Joe at the ready, as the fans sitting in the Dugout Club suites behind him engage in an amateur otolaryngological exam.
Given the depth and breadth of Joe’s National Anthem knowledge, the Grizzlies had agreed to allow him to sing the song’s fourth stanza as well as the first. (Read the lyrics HERE.) Unfortunately there was confusion in the Grizzlies PA booth regarding just what it was that Joe would be doing, and most fans were summarily confused by his double-length rendition. Nonetheless, it was cool to see this lesser known portion of the song get a public airing and I hope Joe gets the chance to do it again sometime.
With the game almost underway, Chris led me on a tour of Chukchansi’s labyrinthian corridors. The Grizzlies, a Giants affiliate, were playing the Albuquerque Isotopes, a Dodgers affiliate, and this would explain one of the first things we came across: a decimated prop from one of Parker’s recent skits.
Parker and a camouflage-adept accomplice, hastily departing from the scene of their Dodger-bashing crime.
Parker was able to escape to parts unknown, but he didn’t exactly disappear without a trace.
As for the rest of Parker’s belongings? They can be found here:
All sorts of sartorial wonders lurk within this room.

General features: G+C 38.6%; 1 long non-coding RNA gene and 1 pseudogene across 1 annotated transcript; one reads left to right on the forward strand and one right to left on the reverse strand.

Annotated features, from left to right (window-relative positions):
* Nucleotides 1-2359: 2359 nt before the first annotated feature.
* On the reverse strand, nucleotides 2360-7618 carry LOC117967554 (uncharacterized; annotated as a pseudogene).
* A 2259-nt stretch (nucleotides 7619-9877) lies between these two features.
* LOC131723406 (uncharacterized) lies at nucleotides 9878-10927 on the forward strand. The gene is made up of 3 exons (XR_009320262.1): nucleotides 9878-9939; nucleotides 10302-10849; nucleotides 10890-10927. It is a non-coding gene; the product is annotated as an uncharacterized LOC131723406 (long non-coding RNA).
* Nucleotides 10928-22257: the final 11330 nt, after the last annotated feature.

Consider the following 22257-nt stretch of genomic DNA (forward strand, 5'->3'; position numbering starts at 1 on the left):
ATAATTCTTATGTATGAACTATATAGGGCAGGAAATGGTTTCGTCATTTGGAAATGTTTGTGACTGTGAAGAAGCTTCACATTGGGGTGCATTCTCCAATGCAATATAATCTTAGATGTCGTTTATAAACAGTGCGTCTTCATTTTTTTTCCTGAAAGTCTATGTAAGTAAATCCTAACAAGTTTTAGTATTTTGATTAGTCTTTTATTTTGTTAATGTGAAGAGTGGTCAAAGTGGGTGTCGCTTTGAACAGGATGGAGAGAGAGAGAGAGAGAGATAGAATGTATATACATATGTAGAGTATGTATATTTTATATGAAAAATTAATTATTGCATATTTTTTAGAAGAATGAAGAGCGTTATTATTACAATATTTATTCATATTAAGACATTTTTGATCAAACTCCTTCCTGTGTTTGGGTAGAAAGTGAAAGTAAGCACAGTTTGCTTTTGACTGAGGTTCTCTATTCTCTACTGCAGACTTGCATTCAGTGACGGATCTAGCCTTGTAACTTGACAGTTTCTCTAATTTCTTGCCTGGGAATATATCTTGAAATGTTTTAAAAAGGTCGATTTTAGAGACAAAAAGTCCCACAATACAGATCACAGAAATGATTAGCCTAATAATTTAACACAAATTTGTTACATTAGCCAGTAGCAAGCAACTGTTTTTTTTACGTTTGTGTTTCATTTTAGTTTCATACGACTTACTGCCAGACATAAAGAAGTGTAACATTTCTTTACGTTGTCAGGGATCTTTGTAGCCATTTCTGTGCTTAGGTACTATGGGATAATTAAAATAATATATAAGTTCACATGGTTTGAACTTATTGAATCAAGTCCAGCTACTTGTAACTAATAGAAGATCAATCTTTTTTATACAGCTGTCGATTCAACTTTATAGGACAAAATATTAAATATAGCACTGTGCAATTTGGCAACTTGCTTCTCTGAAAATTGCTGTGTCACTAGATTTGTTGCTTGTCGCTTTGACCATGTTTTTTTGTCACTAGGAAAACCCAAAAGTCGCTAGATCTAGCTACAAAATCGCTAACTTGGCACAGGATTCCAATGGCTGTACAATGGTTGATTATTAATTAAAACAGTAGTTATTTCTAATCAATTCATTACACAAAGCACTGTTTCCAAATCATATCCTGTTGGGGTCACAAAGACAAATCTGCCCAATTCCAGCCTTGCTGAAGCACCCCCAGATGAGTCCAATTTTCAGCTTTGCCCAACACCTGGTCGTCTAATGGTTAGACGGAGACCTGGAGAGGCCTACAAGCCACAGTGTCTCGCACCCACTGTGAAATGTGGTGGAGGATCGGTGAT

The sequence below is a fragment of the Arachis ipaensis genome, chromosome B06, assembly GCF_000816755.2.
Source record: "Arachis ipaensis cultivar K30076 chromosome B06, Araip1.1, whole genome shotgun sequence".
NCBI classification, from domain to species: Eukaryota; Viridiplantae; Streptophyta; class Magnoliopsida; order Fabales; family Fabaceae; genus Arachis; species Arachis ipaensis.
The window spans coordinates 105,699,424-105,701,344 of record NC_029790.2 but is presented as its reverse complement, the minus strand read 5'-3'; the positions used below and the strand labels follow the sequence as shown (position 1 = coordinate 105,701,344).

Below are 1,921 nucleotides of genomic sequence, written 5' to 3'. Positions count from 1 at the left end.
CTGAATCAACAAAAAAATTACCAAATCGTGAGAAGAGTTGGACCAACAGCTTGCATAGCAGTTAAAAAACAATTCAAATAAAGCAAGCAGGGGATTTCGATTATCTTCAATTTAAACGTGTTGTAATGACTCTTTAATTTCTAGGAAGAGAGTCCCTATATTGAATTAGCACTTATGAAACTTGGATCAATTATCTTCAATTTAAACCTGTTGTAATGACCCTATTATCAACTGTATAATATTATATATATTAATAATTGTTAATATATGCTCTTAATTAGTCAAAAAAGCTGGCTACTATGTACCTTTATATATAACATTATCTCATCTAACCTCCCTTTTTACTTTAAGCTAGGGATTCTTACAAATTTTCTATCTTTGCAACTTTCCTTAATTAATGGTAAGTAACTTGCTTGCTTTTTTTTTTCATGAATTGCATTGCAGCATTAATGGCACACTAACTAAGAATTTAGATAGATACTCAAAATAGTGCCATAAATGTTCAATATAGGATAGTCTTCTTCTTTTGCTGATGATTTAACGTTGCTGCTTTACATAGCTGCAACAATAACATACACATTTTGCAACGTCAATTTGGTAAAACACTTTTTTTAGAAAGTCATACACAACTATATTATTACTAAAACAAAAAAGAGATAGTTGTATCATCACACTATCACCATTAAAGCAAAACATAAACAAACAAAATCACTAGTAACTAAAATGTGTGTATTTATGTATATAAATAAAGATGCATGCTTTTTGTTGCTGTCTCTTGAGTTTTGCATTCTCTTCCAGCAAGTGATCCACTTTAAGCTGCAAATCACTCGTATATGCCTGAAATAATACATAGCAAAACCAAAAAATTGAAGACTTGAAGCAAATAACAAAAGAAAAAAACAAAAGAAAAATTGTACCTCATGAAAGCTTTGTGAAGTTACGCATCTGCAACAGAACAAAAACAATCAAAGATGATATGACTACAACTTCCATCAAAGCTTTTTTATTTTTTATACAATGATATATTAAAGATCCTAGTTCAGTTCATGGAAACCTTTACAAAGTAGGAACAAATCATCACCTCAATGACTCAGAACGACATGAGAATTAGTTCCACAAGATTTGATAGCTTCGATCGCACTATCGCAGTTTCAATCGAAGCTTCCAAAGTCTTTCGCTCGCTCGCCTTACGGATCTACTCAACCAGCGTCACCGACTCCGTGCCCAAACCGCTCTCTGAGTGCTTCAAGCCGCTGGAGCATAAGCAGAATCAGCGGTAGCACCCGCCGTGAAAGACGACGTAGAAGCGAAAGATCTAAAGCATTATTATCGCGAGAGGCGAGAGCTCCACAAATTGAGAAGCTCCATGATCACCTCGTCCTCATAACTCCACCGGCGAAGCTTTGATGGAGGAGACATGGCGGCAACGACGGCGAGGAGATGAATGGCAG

— Benjamin Hill (@bensbiz) August 6, 2013
And let it be known: in addition to having the slowest elevator in Minor League Baseball, the Grizzlies can also boast of having the largest number of non-functioning industrial kitchen appliances.
Appliance graveyard https://t.co/i0DkGoZCE9
— Benjamin Hill (@bensbiz) August 6, 2013
Outside of the Grizzlies clubhouse, a series of motivational signs have been posted by the parent club. They are very well done, these signs.
Each sign features a player who exemplifies the characteristic in question. Here’s a closer look at “The Journey,” as personified by the long, unpredictable and ultimately triumphant career of Ryan Vogelsong.
But is that really the best quote they could come up with? Bochy’s syntax is exquisitely mangled: “Well, I’ve said so many times about Ryan is how impressive his perseverance has been through everything.”
After trying to process that tortured mouthful of inspirational managerial verbiage I needed a breath of fresh air.
And alright! A game was going on!
That’s my cue to end Part One of this blogging odyssey, and my promise is that Part Two will pick up exactly where Part One left off. Until then, thank you for putting up with me, reader. Well, I’ve said so many times about you is how impressive your perseverance has been through everything.
The bad news about this OK-ARK-MO-TN trip, accommodation-wise, was that the team hotels were more expensive than I had been used to. But the good news (and stop me if you’ve heard this one before) was that many of them were walking distance to the stadium. And oh what a lovely perk this is — to step out of the Sleep Inn, strut a few blocks along South Main, take a left on Monroe and then — bam! — Memphis Redbirds baseball!
When I arrived there was, unfortunately, no entry between the legs.
But access was quickly gained nonetheless, and one of the first orders of business was to conduct a couple of player interviews with the trusty Flipcam.